My Cars

Rajabhau rang up to inform that he bought a new car. His joy and enthusiasm was infectious.

I remembered when my father bought his first car, a Chevrolet, a big car it was. We went to Ganapatipule and also visited all the ashtavinayakas in that car. The grey coloured car had a number which everybody remembered – 1212! This was in mid fifties and not many people owned cars then. We were staying in Khopoli then and often went to Pen. Children used to flock around the car and curiously see the interior. Boys were always interested in understanding where the accelerator, brake and clutch were; they rarely understood what the clutch did. [I don’t know what the girls were interested in!] I used to feel very strange sitting inside the car while the poor boys and girls looked at it curiously. I was very possessive of the Chevy. When my father sold it to a Sardarji, I was very upset and did not speak to him for three or four days. I remember crying when the new owner drove it away.

My father soon bought a black Hindustan [or Morris as it was called elsewhere], but it did not replace the love for Chevy in my heart. I did not like it. It was a small car. It also appeared ugly to me. And soon new Fiats and Ambassadors were on the road in early sixties that made our car look old. It also had the windshield in two parts whereas modern cars [then] had only one piece windshield. But my father used to love that car and he travelled all over India driving it.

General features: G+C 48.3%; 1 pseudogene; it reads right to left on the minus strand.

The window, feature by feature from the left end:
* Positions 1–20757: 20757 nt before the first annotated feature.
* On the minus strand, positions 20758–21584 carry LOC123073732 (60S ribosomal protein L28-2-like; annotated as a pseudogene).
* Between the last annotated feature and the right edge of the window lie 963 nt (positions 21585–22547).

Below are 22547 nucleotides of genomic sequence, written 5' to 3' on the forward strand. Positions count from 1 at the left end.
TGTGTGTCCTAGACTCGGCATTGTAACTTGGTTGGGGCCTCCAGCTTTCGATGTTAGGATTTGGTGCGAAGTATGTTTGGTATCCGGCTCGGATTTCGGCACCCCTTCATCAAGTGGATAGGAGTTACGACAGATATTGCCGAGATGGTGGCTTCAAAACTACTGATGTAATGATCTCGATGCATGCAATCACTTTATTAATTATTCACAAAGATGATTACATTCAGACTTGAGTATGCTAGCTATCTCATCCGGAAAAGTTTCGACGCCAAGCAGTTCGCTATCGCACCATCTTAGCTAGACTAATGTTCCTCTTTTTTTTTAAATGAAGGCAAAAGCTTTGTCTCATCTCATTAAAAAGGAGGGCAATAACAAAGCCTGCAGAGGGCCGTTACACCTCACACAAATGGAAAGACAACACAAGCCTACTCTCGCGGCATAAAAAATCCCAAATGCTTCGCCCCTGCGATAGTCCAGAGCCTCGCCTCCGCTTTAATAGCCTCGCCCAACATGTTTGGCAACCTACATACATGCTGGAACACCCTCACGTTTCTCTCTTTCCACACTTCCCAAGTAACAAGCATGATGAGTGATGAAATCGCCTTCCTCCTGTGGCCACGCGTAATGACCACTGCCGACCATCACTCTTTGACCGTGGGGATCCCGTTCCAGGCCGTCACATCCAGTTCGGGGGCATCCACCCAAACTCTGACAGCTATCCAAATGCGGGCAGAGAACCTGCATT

Finally he decided to sell it. I knew of his decision but not my mother, although she came to know of it accidentally. He bought a used Ambassador, three years old, on my mother’s birthday! That was the plan he was trying to keep it under wraps. The surprise!

The Ambassador remained faithfully with us till my father expired in mid eighties. We used it almost for eighteen or nineteen years. It was a reliable car. My son used to love it. Soon after my father passed away I sold it. And my angry son cried and did not talk to me for three days! History repeats!!

A long period of not owning a car followed. Then my employers provided a car – Premier Padmini first, followed by Maruti 800, then Santro, then Accent and then Honda Civic. The cars became bigger and bigger, but the pleasure of driving in city was inversely proportional to their size. I don’ know why, but all in my family felt bad when I sold the white Accent. Me too.

Some cars have personality. Or perhaps we think of them as persons. They become inseparable part of our life. I once saw an English film that was based on this idea. So perhaps there is nothing Indian about it.

Cars have improved substantially and the maintenance required is negligible. Driving around in a car is a pleasure. As long as you are on the express highway, not otherwise!

Vivek

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